Arguments for moving to November include fiscal and voting efficiency and higher turn-outs. Arguments against moving include increased risk of  partisanship and, well, higher turn-outs. 

Here's the list of districts, categorized by county, that will hold school board member and budget elections tomorrow:
•    Bergen County -- Cliffside Park, Emerson, Fairview, Garfield, Hackensack, Midland Park,     Oakland, Palisades Park, Ramsey
•    Cumberland County -- Bridgeton
•    Essex County -- Irvington, Newark (a state-operated district with no budget vote)
•    Hudson County -- North Bergen, Secaucus, Weehawken
•    Middlesex County -- Edison, New Brunswick
•    Monmouth County -- Neptune
•    Morris County -- School District of the Chathams, Mountain Lakes, Pequannock, Riverdale, Rockaway Borough
•    Passaic County -- Passaic, Totowa
•    Warren County -- Greenwich Township

Asbury Park High School: the grown-ups are the ones who can't learn

Yesterday the Asbury Park Press published a six-page article on the woes at Asbury Park High School. Last year 51% of the Asbury Park senior class graduated from high school and only 2% achieved a score of 1550 or above on their SAT’s, a measure of college and career-readiness.
Asbury Park school officials say enrollment has drastically declined in the past decade, with students fleeing to charter and private schools. Interim Superintendent Robert Mahon said he believes most parents pull their children out of the district because of violence and high dropout rates.
Reporter Niquel Terry compares Asbury Park’s ongoing inability to improve student outcomes and create safe environments with more successful  models in both the charter sector and the traditional school sector, specifically in Union City. Gloria Bonilla-Santiago, a professor at Rutgers and founder of LEAP Academy University Charter School in Camden points to a number of ways that non-traditional schools promote student success: extended class days, Saturday instruction, smaller class sizes and parental engagement, school uniforms, family support programs and parenting classes.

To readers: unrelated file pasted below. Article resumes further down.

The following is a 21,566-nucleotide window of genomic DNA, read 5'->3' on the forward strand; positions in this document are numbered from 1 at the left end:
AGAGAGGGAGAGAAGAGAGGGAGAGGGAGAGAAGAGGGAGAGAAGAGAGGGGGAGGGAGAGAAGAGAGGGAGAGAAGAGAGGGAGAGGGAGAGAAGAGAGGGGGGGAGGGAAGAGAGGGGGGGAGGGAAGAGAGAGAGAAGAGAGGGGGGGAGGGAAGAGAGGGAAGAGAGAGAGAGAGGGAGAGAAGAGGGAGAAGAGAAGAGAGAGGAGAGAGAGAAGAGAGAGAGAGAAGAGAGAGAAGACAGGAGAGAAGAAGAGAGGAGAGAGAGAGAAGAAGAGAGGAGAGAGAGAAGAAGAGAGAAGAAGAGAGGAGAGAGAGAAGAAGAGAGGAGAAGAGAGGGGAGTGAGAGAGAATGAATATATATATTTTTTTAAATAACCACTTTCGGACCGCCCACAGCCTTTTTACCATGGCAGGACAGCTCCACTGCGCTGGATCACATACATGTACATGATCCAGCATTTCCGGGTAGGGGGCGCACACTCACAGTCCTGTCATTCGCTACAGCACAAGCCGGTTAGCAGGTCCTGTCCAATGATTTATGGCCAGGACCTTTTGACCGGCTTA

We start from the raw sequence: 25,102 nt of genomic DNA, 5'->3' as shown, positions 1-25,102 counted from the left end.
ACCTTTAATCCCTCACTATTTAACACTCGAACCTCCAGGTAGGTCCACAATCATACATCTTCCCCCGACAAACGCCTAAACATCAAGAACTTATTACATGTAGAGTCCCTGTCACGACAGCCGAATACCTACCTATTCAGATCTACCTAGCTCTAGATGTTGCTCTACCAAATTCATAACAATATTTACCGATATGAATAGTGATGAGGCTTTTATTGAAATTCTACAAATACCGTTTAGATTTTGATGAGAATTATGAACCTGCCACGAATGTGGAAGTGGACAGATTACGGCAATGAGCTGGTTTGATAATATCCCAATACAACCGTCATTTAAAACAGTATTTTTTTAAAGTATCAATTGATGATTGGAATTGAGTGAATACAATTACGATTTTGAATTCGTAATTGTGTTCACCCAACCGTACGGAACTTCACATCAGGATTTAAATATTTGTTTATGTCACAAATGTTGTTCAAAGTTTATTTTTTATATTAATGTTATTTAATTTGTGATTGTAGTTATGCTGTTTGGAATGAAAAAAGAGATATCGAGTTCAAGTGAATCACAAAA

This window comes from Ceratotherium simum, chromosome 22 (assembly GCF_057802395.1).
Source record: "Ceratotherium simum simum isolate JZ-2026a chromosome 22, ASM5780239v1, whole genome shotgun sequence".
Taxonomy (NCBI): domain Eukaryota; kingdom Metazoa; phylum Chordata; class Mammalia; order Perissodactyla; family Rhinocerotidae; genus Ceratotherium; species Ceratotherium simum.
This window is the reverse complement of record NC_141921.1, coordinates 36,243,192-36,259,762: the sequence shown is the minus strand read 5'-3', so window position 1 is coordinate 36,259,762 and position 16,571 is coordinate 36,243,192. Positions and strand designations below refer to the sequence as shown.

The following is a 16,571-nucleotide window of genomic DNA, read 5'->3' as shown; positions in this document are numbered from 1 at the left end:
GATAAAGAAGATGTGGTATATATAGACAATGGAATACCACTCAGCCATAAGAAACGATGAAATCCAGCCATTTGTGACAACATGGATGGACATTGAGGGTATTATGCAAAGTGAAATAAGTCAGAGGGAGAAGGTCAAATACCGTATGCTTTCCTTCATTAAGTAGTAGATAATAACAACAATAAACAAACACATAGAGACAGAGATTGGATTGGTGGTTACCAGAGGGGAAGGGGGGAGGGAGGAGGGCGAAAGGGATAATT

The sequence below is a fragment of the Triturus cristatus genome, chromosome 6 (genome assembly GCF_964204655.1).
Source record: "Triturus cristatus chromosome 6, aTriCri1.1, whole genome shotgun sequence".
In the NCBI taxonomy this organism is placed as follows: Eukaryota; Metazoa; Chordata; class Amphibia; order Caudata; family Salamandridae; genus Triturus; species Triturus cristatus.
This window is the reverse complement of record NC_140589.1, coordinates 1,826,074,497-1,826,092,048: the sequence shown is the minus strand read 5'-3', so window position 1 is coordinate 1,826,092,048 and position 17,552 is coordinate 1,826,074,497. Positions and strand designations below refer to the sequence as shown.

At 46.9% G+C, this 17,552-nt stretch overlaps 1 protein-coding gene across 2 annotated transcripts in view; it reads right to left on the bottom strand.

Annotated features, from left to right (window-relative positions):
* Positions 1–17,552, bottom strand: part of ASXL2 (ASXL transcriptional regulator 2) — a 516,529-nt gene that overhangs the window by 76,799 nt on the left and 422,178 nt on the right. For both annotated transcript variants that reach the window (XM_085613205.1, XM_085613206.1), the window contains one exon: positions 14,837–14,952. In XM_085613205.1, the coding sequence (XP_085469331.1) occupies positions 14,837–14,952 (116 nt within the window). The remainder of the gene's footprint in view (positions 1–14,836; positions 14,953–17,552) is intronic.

Albert Shanker famously defined charter schools as “laboratories of innovation." In other words, charter schools -- or even, I suppose, traditional schools willing to think out of the box (like in Union City) -- can conduct successful experiments that would then be transferred to other public schools. Why doesn’t that happen at Asbury Park High School? A student there gives an example of basic organizational incompetency: a group of students went weeks through a new school year without being assigned an English class. Once scheduled for the class, no teacher showed up.

Asbury Park's dysfunction certainly can't be ascribed to lack of resources; cost per pupil there tops $30,000 per year, more than any other Abbott district and certainly more than any charter school. Maybe there’s a point at which the traditional paradigm of old-school education is so deeply rooted that it becomes impervious to change. Maybe it’s a teacher union problem. (Imagine having to negotiate contracts that greatly expand student contact time, even with salary increases. Can you imagine NJEA agreeing to Saturday classes?)

Bonilla-Santiago says that traditional schools, especially those who serve economically-disadvantaged kids, need to “reinvent themselves” and “come up with a new model” because  “traditional teaching models that are not as effective anymore…You have to be prepared, get there early ... and have the curriculum that can teach these children and hold people accountable.”


What will it take for this to happen at Asbury Park?

Friday, April 18, 2014

QOD: The True and Progressive Role of Charter Schools

James Merriman, head of the NYC Charter School Center,  takes note of the  “velvet ropes” of New York City’s gifted and talented public schools where “thousands of New York City families,” mostly low-income, “have their noses pressed against the glass of public establishments their children are not able to enter." In fact, "in middle and high school [in NYC], fully one in three seats are in schools with a selective admissions process.”

He continues,
Most elementary schools admit students from a neighborhood enrollment zone, but these zones reflect the same dramatic inequalities of access as the housing market itself. As Senator Elizabeth Warren recently wrote, “Schools in middle-class neighborhoods may be labeled ‘public,’ but parents have paid for tuition by purchasing a $175,000 home within a carefully selected school district.” 
(To see the private side of public education, just try changing the lines of an affluent school zone and listen to parents describe how much they spent to buy their way into the school zone.)